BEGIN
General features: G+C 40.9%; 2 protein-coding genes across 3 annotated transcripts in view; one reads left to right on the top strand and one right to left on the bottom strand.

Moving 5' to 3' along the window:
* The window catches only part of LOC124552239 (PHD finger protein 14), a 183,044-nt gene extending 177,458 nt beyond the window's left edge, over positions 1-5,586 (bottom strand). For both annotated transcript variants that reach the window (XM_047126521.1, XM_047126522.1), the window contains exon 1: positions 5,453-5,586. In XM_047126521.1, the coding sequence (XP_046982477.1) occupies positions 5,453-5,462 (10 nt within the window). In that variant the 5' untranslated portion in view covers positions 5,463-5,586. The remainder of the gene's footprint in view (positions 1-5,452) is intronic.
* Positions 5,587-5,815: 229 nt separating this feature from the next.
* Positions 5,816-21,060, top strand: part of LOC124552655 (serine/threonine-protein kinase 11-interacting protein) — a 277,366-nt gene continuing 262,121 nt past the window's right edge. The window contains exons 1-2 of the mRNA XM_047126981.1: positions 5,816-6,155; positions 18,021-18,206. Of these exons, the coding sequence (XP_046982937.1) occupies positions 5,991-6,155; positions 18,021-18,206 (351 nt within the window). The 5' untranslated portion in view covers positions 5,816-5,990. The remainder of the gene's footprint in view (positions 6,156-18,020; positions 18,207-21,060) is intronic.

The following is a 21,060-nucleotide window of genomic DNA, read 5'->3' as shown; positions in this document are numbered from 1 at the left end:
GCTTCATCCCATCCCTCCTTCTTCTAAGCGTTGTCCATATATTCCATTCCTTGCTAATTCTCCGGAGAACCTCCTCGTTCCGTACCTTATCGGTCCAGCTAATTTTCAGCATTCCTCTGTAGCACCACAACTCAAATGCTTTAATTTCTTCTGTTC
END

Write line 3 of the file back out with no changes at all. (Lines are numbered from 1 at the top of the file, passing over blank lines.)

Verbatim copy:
* The window catches only part of LOC124552239 (PHD finger protein 14), a 183,044-nt gene extending 177,458 nt beyond the window's left edge, over positions 1-5,586 (bottom strand). For both annotated transcript variants that reach the window (XM_047126521.1, XM_047126522.1), the window contains exon 1: positions 5,453-5,586. In XM_047126521.1, the coding sequence (XP_046982477.1) occupies positions 5,453-5,462 (10 nt within the window). In that variant the 5' untranslated portion in view covers positions 5,463-5,586. The remainder of the gene's footprint in view (positions 1-5,452) is intronic.